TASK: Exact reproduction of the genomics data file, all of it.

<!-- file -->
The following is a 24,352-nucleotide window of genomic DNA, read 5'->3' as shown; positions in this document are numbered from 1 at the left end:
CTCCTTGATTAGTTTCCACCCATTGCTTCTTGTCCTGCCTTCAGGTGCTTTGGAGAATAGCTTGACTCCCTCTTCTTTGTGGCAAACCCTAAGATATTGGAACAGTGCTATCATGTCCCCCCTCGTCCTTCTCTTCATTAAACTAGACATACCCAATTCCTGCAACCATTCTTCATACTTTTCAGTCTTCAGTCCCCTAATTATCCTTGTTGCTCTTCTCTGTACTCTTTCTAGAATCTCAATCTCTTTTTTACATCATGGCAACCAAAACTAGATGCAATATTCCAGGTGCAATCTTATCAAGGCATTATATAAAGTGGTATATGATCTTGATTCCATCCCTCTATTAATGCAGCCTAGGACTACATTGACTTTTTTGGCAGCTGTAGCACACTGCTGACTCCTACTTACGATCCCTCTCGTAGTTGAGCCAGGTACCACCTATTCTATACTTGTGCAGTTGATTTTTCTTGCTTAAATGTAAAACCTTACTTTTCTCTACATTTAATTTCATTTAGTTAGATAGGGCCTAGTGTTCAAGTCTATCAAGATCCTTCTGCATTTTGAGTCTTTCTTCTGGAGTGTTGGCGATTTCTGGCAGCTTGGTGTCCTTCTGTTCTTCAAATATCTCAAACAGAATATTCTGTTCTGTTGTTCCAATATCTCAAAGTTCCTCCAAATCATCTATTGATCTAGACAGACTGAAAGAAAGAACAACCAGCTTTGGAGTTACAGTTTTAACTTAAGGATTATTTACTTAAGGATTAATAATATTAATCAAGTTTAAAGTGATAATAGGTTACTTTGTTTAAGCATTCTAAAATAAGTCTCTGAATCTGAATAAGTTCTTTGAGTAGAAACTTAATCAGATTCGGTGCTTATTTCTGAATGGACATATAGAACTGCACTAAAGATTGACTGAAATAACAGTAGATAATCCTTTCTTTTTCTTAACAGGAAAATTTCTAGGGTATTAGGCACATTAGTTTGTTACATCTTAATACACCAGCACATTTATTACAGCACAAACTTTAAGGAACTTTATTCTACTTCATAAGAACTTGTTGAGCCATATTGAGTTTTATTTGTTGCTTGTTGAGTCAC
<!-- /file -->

The following is a 24,352-nucleotide window of genomic DNA, read 5'->3' as shown; positions in this document are numbered from 1 at the left end:
CTCCTTGATTAGTTTCCACCCATTGCTTCTTGTCCTGCCTTCAGGTGCTTTGGAGAATAGCTTGACTCCCTCTTCTTTGTGGCAAACCCTAAGATATTGGAACAGTGCTATCATGTCCCCCCTCGTCCTTCTCTTCATTAAACTAGACATACCCAATTCCTGCAACCATTCTTCATACTTTTCAGTCTTCAGTCCCCTAATTATCCTTGTTGCTCTTCTCTGTACTCTTTCTAGAATCTCAATCTCTTTTTTACATCATGGCAACCAAAACTAGATGCAATATTCCAGGTGCAATCTTATCAAGGCATTATATAAAGTGGTATATGATCTTGATTCCATCCCTCTATTAATGCAGCCTAGGACTACATTGACTTTTTTGGCAGCTGTAGCACACTGCTGACTCCTACTTACGATCCCTCTCGTAGTTGAGCCAGGTACCACCTATTCTATACTTGTGCAGTTGATTTTTCTTGCTTAAATGTAAAACCTTACTTTTCTCTACATTTAATTTCATTTAGTTAGATAGGGCCTAGTGTTCAAGTCTATCAAGATCCTTCTGCATTTTGAGTCTTTCTTCTGGAGTGTTGGCGATTTCTGGCAGCTTGGTGTCCTTCTGTTCTTCAAATATCTCAAACAGAATATTCTGTTCTGTTGTTCCAATATCTCAAAGTTCCTCCAAATCATCTATTGATCTAGACAGACTGAAAGAAAGAACAACCAGCTTTGGAGTTACAGTTTTAACTTAAGGATTATTTACTTAAGGATTAATAATATTAATCAAGTTTAAAGTGATAATAGGTTACTTTGTTTAAGCATTCTAAAATAAGTCTCTGAATCTGAATAAGTTCTTTGAGTAGAAACTTAATCAGATTCGGTGCTTATTTCTGAATGGACATATAGAACTGCACTAAAGATTGACTGAAATAACAGTAGATAATCCTTTCTTTTTCTTAACAGGAAAATTTCTAGGGTATTAGGCACATTAGTTTGTTACATCTTAATACACCAGCACATTTATTACAGCACAAACTTTAAGGAACTTTATTCTACTTCATAAGAACTTGTTGAGCCATATTGAGTTTTATTTGTTGCTTGTTGAGTCAC